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NOAA awards USF $9M for world-class cooperative ocean mapping center

The University of South Florida’s (USF) College of Marine Science has been awarded a five-year, $9 million cooperative agreement by the National Oceanic and Atmospheric Administration’s (NOAA) Office of Coast Survey to launch the Center for Ocean Mapping and Innovative Technologies (COMIT).

The center, located on the USF St. Petersburg campus, will develop new technologies and approaches to ocean and coastal zone mapping in line with NOAA’s commitment to building resilient coastal ecosystems, communities and economies.

“This partnership between the University of South Florida and NOAA will enable us to deliver detailed maps of the seafloor in the Gulf of Mexico,” said Tom Frazer, dean of the College of Marine Science. “A surprisingly small percentage of the world’s oceans have been adequately mapped. The mapping products generated from this collaborative effort will help us to better understand important ocean processes and sustainably manage the rich array of natural resources found in the Gulf.”

COMIT will build on USF’s expertise in ocean engineering, habitat and bathymetric mapping, modeling of coastal storm events, coastal geodesy, sea level rise and safe navigation in ports such as Tampa Bay.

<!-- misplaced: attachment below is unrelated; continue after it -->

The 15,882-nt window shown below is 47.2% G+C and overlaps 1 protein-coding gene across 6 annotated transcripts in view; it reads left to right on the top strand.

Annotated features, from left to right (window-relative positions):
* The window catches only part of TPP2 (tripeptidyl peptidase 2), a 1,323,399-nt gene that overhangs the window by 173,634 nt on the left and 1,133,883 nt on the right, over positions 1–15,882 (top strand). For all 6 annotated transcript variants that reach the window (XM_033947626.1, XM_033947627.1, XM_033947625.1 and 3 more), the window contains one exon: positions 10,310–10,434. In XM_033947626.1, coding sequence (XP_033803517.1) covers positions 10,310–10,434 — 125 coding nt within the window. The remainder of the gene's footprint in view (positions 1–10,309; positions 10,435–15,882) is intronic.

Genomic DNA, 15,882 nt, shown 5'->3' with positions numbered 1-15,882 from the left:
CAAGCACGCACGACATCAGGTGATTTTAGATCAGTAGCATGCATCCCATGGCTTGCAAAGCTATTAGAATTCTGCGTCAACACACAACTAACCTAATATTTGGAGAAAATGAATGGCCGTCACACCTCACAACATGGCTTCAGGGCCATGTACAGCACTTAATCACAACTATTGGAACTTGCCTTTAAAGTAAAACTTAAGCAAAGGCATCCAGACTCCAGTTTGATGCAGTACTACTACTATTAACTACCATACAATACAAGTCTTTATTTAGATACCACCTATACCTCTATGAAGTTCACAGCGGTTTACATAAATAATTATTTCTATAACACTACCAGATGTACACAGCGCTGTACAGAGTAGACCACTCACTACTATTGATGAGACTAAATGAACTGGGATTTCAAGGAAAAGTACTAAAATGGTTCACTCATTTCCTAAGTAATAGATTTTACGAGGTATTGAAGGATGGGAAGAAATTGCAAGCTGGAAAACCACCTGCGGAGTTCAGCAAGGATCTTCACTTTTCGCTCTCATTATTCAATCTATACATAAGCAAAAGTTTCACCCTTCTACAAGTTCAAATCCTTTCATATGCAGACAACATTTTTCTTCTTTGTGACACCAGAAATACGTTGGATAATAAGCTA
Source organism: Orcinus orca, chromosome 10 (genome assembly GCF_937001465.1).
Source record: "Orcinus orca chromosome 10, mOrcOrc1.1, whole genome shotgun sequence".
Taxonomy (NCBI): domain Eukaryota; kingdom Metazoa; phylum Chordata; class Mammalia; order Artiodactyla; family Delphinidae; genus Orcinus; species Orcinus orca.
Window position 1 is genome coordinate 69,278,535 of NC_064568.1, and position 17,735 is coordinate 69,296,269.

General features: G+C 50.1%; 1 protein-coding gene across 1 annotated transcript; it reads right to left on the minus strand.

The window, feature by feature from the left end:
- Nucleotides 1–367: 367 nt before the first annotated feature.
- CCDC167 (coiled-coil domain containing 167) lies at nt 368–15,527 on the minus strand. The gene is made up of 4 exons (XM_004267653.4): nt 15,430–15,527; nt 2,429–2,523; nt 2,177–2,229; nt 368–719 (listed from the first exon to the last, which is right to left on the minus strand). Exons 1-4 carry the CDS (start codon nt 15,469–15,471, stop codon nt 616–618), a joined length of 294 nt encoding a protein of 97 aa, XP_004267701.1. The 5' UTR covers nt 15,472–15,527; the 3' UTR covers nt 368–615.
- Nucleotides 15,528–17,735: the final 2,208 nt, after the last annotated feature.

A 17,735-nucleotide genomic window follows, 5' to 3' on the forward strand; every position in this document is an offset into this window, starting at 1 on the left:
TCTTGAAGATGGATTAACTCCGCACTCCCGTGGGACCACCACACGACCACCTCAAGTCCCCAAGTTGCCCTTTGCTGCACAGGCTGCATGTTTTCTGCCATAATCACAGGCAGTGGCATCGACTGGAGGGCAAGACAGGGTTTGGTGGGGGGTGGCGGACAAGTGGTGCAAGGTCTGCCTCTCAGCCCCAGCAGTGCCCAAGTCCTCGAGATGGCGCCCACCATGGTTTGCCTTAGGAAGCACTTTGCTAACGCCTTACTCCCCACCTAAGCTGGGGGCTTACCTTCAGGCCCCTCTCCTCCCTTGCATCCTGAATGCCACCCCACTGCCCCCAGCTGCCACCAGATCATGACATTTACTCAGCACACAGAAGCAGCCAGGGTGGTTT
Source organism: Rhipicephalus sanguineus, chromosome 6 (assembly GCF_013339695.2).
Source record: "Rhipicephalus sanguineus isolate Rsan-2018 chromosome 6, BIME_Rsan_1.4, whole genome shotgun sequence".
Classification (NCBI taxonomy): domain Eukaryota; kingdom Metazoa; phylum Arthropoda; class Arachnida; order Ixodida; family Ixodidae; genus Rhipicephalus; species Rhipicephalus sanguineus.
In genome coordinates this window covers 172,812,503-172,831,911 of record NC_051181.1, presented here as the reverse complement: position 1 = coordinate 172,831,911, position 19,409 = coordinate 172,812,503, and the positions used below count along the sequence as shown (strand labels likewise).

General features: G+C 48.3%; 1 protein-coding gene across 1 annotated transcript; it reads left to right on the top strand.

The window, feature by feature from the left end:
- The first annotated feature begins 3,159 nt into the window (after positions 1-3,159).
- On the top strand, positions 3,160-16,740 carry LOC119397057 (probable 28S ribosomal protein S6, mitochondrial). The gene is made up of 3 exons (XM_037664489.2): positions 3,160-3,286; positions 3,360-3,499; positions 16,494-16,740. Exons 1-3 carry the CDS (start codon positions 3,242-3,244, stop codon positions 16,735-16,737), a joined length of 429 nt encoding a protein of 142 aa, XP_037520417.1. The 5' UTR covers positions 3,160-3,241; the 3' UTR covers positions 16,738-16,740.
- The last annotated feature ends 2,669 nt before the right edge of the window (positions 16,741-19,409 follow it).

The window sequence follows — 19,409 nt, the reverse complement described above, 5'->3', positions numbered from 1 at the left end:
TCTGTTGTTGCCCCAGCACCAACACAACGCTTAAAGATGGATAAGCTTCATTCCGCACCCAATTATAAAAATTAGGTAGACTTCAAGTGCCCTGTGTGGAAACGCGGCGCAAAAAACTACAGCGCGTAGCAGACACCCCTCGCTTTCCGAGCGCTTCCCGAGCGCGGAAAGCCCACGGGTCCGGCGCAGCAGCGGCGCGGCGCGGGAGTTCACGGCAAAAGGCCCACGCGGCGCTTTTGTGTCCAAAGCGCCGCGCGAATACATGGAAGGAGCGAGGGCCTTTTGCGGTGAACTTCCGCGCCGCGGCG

“I am excited for NOAA to start this new partnership with USF,” said Rear Admiral Shepard M. Smith, director of NOAA’s Office of Coast Survey. “This comes at a crucial time when advances in unmanned systems, artificial intelligence, and machine learning are helping us more efficiently and accurately map the seafloor and provide data to inform decisions vital to resource conservation and our national and economic security."

Ocean maps are traditionally created using sonar equipment and other technologies aboard expensive ships. The work is time-consuming, especially in shallow waters, and requires the ship to cruise over the area of interest in a methodical, “mow the lawn” pattern. The new center will evaluate and demonstrate the cost-effectiveness of innovative technologies including autonomous surface vessels, underwater robots and satellites.

Steve Murawski, USF professor and Downtown Partnership-Peter Betzer Endowed Chair of Oceanography, will serve as the new center director. COMIT will support eight additional marine science faculty, as well as a team of scientists, students and technicians.

“As a coastal state, the strength of our economy relies on clean, safe, and productive ocean ecosystems—and on our ability to effectively and accurately map those systems,” said Senator Marco Rubio. “The new center, which will build on the unique expertise of USF as a leader in marine sciences nationally and globally, will benefit our state and advance our national leadership in ocean science.”

COMIT’s goals align with the recently-released National Strategy for Mapping, Exploring, and Characterizing the United States Exclusive Economic Zone and is consistent with the Seabed 2030 initiative to have the world’s oceans mapped during the next decade. The Exclusive Economic Zone (EEZ) is the area of the seabed that falls within the jurisdiction of the United States.

The center will harness longstanding USF partnerships in St. Petersburg that have made it the largest hub of marine science expertise in the southeastern United States. USF’s center plan also includes a robust education strategy to ensure the research is shared with stakeholder audiences in communities near and far.

Read more: https://www.usf.edu/marine-science/news/2020/usf-and-noaa-to-launch-worl...

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